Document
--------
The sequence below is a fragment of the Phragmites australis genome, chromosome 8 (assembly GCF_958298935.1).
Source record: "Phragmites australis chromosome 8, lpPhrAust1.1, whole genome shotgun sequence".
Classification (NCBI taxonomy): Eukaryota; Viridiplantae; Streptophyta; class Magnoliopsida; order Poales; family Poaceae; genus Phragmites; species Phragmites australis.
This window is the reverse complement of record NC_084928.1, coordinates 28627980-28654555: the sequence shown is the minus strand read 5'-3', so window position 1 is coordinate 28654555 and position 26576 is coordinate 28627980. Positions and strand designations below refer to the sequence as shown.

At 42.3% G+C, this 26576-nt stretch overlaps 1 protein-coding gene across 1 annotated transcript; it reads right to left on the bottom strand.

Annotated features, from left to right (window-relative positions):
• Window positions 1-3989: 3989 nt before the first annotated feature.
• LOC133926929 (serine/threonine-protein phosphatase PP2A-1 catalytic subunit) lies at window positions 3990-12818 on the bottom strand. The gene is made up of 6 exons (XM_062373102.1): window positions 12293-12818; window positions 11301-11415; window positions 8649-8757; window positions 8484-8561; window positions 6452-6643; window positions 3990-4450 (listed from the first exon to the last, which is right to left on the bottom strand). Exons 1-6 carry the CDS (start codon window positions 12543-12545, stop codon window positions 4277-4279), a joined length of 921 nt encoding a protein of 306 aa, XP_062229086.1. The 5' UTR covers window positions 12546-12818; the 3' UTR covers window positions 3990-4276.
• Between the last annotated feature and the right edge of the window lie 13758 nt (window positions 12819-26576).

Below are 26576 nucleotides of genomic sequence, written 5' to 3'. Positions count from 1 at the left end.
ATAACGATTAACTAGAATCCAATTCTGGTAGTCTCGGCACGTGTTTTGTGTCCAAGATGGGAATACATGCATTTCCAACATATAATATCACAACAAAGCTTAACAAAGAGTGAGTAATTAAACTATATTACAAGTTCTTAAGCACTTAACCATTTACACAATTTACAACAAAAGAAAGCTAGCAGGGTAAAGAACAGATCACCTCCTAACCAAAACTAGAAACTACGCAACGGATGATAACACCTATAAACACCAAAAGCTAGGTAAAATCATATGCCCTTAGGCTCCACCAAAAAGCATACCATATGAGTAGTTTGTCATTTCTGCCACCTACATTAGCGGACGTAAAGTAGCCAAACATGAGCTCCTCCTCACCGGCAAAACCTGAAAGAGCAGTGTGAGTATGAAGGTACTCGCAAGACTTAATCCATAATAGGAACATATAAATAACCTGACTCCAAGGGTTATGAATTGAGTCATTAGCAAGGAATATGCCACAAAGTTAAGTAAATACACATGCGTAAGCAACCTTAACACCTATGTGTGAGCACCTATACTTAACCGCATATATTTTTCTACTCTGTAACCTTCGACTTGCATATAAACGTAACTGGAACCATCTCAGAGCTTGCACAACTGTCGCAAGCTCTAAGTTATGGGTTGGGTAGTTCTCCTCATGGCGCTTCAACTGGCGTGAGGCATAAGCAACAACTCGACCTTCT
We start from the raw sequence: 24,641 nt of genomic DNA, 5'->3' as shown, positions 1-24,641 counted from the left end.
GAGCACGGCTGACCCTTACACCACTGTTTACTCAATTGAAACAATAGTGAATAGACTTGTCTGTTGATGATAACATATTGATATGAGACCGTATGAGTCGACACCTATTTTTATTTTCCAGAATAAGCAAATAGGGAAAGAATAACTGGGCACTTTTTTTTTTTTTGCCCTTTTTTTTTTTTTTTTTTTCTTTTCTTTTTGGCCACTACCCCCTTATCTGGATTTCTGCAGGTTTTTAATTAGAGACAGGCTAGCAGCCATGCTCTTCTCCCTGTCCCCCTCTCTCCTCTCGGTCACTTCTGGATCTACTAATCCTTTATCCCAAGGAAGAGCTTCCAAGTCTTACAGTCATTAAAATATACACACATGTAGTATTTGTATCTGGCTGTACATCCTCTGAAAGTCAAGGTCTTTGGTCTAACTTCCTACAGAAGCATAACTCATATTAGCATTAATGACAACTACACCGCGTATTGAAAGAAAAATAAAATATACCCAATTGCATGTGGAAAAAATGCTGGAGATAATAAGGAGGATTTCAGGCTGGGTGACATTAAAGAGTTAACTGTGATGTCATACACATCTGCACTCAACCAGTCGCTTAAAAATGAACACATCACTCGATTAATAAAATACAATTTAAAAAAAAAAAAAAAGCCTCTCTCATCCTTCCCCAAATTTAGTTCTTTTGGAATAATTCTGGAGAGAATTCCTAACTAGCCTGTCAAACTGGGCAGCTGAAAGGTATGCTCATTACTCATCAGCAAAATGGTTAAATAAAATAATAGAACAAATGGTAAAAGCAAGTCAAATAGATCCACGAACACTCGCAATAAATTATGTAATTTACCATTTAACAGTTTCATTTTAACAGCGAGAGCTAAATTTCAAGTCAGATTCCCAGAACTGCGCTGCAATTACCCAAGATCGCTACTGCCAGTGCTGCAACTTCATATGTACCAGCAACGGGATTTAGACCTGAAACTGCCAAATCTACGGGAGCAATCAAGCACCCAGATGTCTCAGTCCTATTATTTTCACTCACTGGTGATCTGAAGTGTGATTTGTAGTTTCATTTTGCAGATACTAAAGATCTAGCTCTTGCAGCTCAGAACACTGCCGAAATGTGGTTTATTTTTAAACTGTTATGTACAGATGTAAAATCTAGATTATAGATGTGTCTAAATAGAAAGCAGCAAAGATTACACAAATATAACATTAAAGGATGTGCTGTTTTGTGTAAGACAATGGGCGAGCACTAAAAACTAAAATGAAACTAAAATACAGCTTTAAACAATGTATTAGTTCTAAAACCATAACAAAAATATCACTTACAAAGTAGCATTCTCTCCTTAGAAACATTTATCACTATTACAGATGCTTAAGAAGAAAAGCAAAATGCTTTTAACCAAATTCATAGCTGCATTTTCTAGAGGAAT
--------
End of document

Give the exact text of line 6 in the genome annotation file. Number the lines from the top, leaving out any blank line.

Annotated features, from left to right (window-relative positions):